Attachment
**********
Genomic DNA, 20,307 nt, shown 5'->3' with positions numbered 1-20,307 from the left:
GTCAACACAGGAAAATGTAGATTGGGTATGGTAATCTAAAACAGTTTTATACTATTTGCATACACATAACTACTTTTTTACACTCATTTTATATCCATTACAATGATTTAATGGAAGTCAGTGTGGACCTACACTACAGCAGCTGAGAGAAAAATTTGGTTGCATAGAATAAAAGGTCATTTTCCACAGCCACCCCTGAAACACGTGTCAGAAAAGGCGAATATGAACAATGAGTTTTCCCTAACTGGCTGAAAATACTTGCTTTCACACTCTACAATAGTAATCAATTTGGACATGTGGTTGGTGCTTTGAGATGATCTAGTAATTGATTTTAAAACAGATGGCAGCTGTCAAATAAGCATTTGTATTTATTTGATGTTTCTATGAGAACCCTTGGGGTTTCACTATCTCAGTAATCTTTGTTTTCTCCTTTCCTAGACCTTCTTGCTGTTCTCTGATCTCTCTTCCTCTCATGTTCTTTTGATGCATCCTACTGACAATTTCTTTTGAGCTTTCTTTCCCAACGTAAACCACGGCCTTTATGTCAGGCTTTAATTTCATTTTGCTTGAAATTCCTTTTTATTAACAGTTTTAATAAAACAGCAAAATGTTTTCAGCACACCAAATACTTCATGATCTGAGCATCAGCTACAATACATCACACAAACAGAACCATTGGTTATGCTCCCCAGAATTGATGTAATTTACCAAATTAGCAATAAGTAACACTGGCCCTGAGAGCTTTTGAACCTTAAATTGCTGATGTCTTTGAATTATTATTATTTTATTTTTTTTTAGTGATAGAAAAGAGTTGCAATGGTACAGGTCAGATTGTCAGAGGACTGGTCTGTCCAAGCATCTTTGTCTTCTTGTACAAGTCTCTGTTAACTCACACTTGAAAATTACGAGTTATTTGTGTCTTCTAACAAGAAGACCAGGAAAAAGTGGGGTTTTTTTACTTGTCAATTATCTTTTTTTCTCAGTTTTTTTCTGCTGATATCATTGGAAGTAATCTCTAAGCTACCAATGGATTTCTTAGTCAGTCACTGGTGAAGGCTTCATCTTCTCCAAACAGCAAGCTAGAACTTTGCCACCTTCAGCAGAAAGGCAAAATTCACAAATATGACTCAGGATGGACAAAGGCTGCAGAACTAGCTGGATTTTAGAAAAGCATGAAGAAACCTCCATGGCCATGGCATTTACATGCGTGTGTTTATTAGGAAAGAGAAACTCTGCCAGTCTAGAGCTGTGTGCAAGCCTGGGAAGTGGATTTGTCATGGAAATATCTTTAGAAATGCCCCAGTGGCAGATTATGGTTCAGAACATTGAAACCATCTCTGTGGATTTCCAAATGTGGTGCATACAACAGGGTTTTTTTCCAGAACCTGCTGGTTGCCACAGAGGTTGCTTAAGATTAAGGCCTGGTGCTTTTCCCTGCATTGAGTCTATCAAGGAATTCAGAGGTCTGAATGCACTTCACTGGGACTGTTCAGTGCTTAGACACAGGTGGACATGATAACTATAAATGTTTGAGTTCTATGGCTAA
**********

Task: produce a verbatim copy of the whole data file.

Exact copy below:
Genomic DNA, 20,307 nt, shown 5'->3' with positions numbered 1-20,307 from the left:
GTCAACACAGGAAAATGTAGATTGGGTATGGTAATCTAAAACAGTTTTATACTATTTGCATACACATAACTACTTTTTTACACTCATTTTATATCCATTACAATGATTTAATGGAAGTCAGTGTGGACCTACACTACAGCAGCTGAGAGAAAAATTTGGTTGCATAGAATAAAAGGTCATTTTCCACAGCCACCCCTGAAACACGTGTCAGAAAAGGCGAATATGAACAATGAGTTTTCCCTAACTGGCTGAAAATACTTGCTTTCACACTCTACAATAGTAATCAATTTGGACATGTGGTTGGTGCTTTGAGATGATCTAGTAATTGATTTTAAAACAGATGGCAGCTGTCAAATAAGCATTTGTATTTATTTGATGTTTCTATGAGAACCCTTGGGGTTTCACTATCTCAGTAATCTTTGTTTTCTCCTTTCCTAGACCTTCTTGCTGTTCTCTGATCTCTCTTCCTCTCATGTTCTTTTGATGCATCCTACTGACAATTTCTTTTGAGCTTTCTTTCCCAACGTAAACCACGGCCTTTATGTCAGGCTTTAATTTCATTTTGCTTGAAATTCCTTTTTATTAACAGTTTTAATAAAACAGCAAAATGTTTTCAGCACACCAAATACTTCATGATCTGAGCATCAGCTACAATACATCACACAAACAGAACCATTGGTTATGCTCCCCAGAATTGATGTAATTTACCAAATTAGCAATAAGTAACACTGGCCCTGAGAGCTTTTGAACCTTAAATTGCTGATGTCTTTGAATTATTATTATTTTATTTTTTTTTAGTGATAGAAAAGAGTTGCAATGGTACAGGTCAGATTGTCAGAGGACTGGTCTGTCCAAGCATCTTTGTCTTCTTGTACAAGTCTCTGTTAACTCACACTTGAAAATTACGAGTTATTTGTGTCTTCTAACAAGAAGACCAGGAAAAAGTGGGGTTTTTTTACTTGTCAATTATCTTTTTTTCTCAGTTTTTTTCTGCTGATATCATTGGAAGTAATCTCTAAGCTACCAATGGATTTCTTAGTCAGTCACTGGTGAAGGCTTCATCTTCTCCAAACAGCAAGCTAGAACTTTGCCACCTTCAGCAGAAAGGCAAAATTCACAAATATGACTCAGGATGGACAAAGGCTGCAGAACTAGCTGGATTTTAGAAAAGCATGAAGAAACCTCCATGGCCATGGCATTTACATGCGTGTGTTTATTAGGAAAGAGAAACTCTGCCAGTCTAGAGCTGTGTGCAAGCCTGGGAAGTGGATTTGTCATGGAAATATCTTTAGAAATGCCCCAGTGGCAGATTATGGTTCAGAACATTGAAACCATCTCTGTGGATTTCCAAATGTGGTGCATACAACAGGGTTTTTTTCCAGAACCTGCTGGTTGCCACAGAGGTTGCTTAAGATTAAGGCCTGGTGCTTTTCCCTGCATTGAGTCTATCAAGGAATTCAGAGGTCTGAATGCACTTCACTGGGACTGTTCAGTGCTTAGACACAGGTGGACATGATAACTATAAATGTTTGAGTTCTATGGCTAA